When you are little your parents tell you, that you can be anything you want in life. When I was little I wanted to be a basketball player just like Larry Bird. When I was old enough to play football, I wanted to be just like Tom Brady. Now, I want to be a dedicated, determined and passionate young adult that earns a degree in Sport's Management who plays baseball beyond high school. My mom told us daily that with hard work, support of family and a plan there was not anything we could not do. As I grew up, I watched both of parents achieve success in different ways. One thing was sure they had a plan, support of the family and hard work.
My father is in the military and I watched him sacrifice so much over the years: birthdays, holidays, first bike ride and countless other “firsts”. He taught me that sacrifice is necessary if you want to succeed in life. He showed me that you have to be willing to give up the “cool things” in order to achieve greatness. I learned through his actions and sacrifice’s that you have to determined and passionate about your dreams. He taught me that you can have a fabulous job, achieving goals and a personal life if you balance your time.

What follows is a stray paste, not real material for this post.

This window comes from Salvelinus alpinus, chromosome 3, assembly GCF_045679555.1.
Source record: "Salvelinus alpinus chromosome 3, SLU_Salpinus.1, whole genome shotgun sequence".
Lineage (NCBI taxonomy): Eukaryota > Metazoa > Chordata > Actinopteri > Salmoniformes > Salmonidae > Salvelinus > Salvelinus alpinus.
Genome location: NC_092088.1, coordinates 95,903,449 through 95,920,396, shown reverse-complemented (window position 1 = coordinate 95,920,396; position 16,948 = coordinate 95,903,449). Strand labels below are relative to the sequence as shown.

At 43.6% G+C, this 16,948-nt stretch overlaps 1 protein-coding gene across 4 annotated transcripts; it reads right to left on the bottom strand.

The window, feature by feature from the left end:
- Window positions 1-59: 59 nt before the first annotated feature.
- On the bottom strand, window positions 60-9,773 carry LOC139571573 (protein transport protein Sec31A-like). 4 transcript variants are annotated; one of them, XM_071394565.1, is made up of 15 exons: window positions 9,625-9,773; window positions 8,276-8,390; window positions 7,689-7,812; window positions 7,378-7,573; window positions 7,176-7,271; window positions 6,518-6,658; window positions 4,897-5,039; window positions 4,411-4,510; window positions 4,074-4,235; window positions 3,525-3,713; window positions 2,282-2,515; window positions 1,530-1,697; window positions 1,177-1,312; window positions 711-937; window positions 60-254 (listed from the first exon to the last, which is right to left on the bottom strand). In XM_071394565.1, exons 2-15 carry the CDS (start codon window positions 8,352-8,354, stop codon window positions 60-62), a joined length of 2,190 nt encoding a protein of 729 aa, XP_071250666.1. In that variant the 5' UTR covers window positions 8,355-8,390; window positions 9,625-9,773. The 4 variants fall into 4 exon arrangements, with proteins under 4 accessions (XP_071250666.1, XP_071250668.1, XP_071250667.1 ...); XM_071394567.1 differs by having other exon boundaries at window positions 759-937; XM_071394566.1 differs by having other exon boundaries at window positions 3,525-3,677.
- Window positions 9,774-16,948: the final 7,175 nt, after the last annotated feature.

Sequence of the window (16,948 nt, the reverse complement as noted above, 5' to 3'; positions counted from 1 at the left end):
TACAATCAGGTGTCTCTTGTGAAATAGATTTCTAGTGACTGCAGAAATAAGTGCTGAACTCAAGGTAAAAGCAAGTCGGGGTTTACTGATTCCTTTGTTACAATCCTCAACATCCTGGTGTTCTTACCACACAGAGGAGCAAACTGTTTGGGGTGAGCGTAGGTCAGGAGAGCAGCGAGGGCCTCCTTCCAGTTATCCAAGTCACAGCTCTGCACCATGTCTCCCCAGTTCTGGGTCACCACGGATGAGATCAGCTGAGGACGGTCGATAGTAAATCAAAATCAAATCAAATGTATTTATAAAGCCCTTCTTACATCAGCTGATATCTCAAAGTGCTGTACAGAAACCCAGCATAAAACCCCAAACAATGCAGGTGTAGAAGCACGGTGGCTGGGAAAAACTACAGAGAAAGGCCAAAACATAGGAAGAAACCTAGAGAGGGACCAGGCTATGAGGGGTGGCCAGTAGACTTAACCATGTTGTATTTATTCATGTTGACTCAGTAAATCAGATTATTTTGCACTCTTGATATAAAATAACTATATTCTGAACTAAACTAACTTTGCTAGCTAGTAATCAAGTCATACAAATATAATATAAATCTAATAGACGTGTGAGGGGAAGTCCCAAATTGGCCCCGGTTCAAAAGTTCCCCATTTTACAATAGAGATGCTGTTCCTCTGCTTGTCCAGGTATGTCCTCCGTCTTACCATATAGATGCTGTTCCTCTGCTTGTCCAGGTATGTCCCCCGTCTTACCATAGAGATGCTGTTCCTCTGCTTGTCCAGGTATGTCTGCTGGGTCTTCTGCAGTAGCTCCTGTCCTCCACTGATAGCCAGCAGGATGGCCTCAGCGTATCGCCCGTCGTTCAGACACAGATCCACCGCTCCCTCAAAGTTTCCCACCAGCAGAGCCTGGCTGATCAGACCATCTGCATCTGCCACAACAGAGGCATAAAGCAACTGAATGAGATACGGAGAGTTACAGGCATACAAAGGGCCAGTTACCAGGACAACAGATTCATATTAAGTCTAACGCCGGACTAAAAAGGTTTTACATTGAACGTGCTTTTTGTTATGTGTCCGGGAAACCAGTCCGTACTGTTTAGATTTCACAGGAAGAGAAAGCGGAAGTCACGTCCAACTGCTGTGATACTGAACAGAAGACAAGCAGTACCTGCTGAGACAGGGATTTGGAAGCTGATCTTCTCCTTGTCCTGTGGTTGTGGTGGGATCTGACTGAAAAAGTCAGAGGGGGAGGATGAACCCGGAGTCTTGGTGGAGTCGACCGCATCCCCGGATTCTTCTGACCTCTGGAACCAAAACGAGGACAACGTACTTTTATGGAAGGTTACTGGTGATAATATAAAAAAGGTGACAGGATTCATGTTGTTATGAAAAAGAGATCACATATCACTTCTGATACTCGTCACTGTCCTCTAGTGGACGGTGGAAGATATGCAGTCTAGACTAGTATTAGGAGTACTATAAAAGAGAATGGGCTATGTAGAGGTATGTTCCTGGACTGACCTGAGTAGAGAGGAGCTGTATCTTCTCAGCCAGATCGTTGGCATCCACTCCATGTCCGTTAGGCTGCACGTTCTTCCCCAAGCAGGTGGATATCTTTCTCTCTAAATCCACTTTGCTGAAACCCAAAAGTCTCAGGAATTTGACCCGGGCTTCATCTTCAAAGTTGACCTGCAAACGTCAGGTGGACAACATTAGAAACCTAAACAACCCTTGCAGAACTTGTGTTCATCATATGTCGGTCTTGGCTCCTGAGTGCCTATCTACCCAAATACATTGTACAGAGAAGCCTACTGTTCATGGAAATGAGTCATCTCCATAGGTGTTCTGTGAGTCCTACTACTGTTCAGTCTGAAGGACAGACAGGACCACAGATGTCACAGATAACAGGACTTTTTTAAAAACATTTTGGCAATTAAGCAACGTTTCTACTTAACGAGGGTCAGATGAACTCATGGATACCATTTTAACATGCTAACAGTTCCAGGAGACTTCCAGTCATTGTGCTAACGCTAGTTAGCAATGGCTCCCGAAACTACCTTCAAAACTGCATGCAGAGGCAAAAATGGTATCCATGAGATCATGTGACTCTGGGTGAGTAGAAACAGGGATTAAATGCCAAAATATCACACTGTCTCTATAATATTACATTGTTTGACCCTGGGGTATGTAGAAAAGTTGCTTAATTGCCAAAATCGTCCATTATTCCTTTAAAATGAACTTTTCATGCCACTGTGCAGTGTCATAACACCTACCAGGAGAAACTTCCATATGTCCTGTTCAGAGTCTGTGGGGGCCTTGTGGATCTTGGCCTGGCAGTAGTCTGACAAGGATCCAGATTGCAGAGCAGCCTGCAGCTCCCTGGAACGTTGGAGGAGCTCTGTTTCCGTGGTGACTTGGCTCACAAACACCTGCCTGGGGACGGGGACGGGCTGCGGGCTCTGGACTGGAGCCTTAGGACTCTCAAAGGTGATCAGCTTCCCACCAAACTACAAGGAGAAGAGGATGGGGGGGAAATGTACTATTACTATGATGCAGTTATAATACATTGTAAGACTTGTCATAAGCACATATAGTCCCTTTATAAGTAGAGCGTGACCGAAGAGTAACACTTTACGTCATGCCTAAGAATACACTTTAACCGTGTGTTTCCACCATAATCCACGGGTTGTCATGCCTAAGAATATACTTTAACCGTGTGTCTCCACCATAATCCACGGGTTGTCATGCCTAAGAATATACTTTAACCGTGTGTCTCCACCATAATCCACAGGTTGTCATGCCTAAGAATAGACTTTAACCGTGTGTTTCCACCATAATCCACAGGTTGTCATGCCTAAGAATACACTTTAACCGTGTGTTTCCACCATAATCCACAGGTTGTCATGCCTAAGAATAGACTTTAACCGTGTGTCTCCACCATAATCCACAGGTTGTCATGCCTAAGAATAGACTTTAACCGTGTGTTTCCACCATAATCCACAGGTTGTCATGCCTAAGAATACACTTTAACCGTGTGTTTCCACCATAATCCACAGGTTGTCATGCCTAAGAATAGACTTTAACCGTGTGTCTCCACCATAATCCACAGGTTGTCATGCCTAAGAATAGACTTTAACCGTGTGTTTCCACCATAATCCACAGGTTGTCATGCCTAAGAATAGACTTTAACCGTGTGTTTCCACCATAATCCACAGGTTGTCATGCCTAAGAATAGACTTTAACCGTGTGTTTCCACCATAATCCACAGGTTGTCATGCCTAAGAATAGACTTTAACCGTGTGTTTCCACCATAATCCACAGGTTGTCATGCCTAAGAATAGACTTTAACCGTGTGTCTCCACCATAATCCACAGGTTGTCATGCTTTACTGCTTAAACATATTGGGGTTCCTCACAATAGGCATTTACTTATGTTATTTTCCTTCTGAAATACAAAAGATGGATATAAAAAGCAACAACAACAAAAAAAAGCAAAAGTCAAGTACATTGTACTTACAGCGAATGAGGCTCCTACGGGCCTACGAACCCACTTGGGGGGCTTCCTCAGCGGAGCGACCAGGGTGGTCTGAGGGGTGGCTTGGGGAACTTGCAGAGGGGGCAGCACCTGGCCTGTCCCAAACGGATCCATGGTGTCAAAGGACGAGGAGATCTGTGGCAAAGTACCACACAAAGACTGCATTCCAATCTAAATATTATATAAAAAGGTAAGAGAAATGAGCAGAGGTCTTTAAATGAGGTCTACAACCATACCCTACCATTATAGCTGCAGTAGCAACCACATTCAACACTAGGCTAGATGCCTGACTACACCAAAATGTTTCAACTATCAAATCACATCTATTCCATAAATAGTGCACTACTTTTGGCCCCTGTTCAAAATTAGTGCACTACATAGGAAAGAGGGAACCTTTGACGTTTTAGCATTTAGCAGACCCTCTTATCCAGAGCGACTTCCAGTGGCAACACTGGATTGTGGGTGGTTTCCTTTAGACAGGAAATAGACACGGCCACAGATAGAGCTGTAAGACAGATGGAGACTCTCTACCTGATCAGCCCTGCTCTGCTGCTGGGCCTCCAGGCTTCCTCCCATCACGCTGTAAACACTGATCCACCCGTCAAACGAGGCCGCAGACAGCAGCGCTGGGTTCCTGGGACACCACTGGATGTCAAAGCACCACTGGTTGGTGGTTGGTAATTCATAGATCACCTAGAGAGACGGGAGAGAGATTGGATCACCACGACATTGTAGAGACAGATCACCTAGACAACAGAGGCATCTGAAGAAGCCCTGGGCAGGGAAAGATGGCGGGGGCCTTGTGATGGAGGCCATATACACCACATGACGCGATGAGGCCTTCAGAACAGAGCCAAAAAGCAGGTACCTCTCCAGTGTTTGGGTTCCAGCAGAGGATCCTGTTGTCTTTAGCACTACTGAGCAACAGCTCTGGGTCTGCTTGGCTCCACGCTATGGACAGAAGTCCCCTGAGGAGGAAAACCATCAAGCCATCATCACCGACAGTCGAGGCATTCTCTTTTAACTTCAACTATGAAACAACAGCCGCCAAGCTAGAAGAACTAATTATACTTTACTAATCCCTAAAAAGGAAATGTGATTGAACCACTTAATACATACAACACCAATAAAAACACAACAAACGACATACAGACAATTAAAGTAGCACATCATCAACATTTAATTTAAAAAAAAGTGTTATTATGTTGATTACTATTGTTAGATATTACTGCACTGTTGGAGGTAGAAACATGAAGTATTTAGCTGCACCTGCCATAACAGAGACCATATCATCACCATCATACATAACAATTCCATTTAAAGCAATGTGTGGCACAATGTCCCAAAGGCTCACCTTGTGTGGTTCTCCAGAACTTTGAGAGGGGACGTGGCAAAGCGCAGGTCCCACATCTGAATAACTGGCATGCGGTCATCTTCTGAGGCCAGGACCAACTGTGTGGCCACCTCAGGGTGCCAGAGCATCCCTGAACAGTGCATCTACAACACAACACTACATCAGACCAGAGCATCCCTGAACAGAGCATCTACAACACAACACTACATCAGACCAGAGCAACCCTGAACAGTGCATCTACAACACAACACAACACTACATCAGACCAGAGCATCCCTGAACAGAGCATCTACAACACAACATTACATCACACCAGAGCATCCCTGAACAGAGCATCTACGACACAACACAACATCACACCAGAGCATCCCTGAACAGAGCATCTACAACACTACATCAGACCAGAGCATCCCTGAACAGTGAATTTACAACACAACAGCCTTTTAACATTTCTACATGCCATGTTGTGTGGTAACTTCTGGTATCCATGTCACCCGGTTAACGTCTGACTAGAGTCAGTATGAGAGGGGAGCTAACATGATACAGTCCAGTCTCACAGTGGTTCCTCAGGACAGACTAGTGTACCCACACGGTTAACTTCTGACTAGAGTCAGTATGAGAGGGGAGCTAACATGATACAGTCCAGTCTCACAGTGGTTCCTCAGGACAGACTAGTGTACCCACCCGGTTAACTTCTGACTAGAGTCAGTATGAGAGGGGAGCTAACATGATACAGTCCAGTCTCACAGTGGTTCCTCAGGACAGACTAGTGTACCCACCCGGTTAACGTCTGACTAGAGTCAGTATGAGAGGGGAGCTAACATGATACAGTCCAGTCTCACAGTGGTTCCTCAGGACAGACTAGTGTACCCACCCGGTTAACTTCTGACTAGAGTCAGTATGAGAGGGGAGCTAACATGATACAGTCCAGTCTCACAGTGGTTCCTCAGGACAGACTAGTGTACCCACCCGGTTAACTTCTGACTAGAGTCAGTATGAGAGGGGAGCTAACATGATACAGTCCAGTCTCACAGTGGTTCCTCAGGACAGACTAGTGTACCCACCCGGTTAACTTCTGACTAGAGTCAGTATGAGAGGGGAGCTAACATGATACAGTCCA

My mom is the hardest working woman I know, she has worked countless jobs to make sure while Dad was away we did not do without. She would switch jobs to make sure she was home with my siblings and me after school. She put her own education on hold to ensure we had everything we needed to success in our education and sports. When we were young she would get us on the school bus, go to college herself, pick us up after school, help us with homework, and prepare dinner. Then when Dad came home she would leave to go back to college and then her night time job as a stocker at the commissary on base. She even did this being 9 months pregnant. She never complained or said she was tired. She would run us around to cheerleading, basketball, running, BMX, and baseball on the weekends without so much as a yawn. She has taught me that you can achieve so much with good time management and dedication.
Playing baseball has not always been easy; when I started out I was the only left handed kid; always the smallest one on the team and coaches struggled on teaching me the fundamentals because they were always showing me right handed. I would end up playing positions that were not designed for left handers. My first position was third base on T-ball. As the years followed I played first base, catcher, and outfield and started to wonder if I could pitch. In third grade, I pitched my first baseball and it was not pretty. I practiced hard and soon developed a passion about the game of baseball. I loved that with a switch of the grip on the ball you could change the pitch.